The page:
Reflections of a Catechumen
Dear Brothers and Sister in Christ,
It has been suggested that it might be helpful to others to share a little of the experience of being a catechumen in the BOC, and in that spirit I will, if others think it appropriate, share a few preliminary thoughts; if others do find it useful then I shall endeavour to persevere.
For each of us our spiritual journey is unique, and we each of us come to the borders of Orthodoxy like a traveller, weary and stained with the dust of the journey, wondering, hoping, but fearful all the same - what lies beyond the frontier posts?
One great source of hesitation was whether I was even at the right frontier? There were not lacking those who doubted that I was; Orthodox acquaintances (mostly EP) thought that the idea of joining up with a bunch of Monophysites was, even for me, an odd thing. Well, since their exclusivity and narrowness were, to me, a little odd, that seemed fair enough. So, the first thing for me was to be sure that I was not going from one schism (Anglicanism) to another.
Here the BOC website and its publications were most useful. What I liked from the start, and this was very different from what I had encountered elsewhere, was that there was no attempt at exclusivity or 'conversion'. There was an intelligent, eirenic account of what the BOC believed and how it was Orthodox. The more investigation I did - which included questioning Eastern Orthodox about where they felt the BOC was not Orthodox, the less convincing did the monophysite insults become. Even more attractive was that the BOC did not, as it were, hit back, with allegations about the EO; its members did indeed heed the Lord's injunctions to 'love one another'.
That being so, and having attended a service and talked with members of the BOC, including Abba Seraphim, the question became one of 'what now?' Here there was a sudden illumination. What use was there havering at the frontier - surely the time had come to advance across it? So, in September 2006 I asked Abba Seraphim if he would receive me as a catechumen - and, after we talked together for some time, he agreed and so received me.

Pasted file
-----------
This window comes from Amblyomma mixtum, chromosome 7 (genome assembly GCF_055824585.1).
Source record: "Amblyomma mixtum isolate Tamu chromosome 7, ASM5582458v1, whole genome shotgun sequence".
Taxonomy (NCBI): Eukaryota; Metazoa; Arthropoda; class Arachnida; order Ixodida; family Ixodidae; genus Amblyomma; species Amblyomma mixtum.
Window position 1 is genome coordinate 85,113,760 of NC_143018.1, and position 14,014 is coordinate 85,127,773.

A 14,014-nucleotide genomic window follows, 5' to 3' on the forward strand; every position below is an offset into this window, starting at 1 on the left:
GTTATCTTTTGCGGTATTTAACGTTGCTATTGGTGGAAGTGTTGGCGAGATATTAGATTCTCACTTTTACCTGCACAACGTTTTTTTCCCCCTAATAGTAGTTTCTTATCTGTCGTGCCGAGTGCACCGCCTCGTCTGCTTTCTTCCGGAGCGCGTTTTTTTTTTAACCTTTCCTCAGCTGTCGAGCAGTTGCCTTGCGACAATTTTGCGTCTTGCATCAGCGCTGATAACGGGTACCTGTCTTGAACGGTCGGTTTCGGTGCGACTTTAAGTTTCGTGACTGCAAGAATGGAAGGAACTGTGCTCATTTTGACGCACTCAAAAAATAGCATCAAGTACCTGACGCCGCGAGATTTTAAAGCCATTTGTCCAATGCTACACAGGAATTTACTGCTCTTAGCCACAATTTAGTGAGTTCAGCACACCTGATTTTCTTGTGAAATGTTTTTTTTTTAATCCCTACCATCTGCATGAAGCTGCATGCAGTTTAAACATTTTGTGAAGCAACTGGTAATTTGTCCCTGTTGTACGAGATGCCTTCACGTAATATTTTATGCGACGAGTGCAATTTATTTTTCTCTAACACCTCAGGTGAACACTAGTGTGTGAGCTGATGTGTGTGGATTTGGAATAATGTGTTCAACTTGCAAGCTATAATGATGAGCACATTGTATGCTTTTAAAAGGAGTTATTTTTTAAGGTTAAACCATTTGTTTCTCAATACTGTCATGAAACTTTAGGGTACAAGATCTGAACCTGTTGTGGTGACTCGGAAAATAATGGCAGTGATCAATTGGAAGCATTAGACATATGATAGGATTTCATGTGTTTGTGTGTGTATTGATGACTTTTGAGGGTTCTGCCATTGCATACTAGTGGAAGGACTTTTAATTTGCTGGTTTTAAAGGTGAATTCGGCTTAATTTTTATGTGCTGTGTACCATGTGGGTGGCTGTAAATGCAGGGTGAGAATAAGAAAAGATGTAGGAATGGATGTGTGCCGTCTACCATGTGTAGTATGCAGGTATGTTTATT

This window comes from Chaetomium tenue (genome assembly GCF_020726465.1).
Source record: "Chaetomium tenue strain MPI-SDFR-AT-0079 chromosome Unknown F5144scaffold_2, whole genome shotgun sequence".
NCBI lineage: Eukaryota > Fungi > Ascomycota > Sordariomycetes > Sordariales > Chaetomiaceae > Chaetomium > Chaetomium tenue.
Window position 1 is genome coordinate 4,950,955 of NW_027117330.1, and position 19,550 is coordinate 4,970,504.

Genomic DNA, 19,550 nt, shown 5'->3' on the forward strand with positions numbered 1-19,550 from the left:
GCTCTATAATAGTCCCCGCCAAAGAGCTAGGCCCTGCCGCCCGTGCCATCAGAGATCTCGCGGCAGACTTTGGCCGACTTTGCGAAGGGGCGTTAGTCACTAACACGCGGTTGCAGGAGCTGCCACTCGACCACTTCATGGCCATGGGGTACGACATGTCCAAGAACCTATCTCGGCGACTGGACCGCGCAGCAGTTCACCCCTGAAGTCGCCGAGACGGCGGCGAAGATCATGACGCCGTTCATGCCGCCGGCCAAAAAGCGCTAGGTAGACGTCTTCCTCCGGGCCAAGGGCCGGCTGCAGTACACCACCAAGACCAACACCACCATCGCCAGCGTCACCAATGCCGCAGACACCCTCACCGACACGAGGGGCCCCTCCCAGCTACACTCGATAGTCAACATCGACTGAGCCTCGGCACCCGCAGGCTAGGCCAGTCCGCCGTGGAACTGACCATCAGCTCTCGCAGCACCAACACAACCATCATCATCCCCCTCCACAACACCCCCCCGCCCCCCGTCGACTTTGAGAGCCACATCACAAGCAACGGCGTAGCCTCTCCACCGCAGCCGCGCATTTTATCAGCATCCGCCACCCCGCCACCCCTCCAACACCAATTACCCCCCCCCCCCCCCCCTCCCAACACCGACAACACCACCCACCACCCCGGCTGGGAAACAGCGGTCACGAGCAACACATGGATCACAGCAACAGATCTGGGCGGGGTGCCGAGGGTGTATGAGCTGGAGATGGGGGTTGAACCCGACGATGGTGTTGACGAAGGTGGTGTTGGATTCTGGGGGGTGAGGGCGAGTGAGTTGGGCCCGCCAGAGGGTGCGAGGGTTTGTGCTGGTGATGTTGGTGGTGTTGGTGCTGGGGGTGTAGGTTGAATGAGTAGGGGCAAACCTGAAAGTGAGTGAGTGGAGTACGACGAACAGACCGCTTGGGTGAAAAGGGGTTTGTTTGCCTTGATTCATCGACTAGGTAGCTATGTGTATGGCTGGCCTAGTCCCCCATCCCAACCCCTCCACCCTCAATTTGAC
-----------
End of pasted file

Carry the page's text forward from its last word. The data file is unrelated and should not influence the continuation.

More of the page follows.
We each of us arrive at the frontier with different baggage, but once across it, I suspect the difficulties are not dissimilar. I shall finish this first instalment with one or two reflections on the first few months.
The major problem is the scattered nature of the community. It is 120 mile round trip for me to the nearest BOC Church, and my personal circumstances do not make frequent visits a possibility. But here two things have helped. The internet, including this forum, and the existence relatively near by of another member of the Fellowship who is interested in holding an Orthodox Evening Prayer service twice a month. This has been a great help. But when I have been able to get to my BOC Church. St. Felix, I have found the experience so uplifting - and I cannot thank the congregation enough, or Fr. Tony, for the way they have welcomed me - and tolerate my difficulties in getting there. I know, that as I can get there more often, things will move along.
Reading had been a great resource, and the development of the OO Library had been a boon. It seemed to me essential to grasp the Christological problems that split the Church, and my route into this has been through St. Cyril of Alexandria, through whose writings I have been led deeper into the mysteries of Orthodoxy.
The publication of Our Daily Life was also a great moment, since it gave me a structure around which to build my day. I have found it a great help - not least in learning again how to pray. I feel I make little progress here at times, and my heart is sometimes dry - but to pray the Jesus Prayer is to open a spring in it - and whenever I have a spare moment, I try to pray it.
The English Katamarous, available at <!-- m --><a class="postlink" href="http://www.stmarkmi.org/">http://www.stmarkmi.org/</a><!-- m --> has also been a great help, as it enables me to do the daily readings of scripture; not a day goes by without my finding there something that I thought I knew, but somehow know differently now.
Finally, I have found the use of icons a great help in prayer.
This is long enough, and gives a notion of what one catechumen has been going through on the journey. Perhaps, God willing, there will be more in later posts.
In this is love, not that we loved God, but that He loved us and sent His Son to be the propitiation for our sins. (1 John 4:10)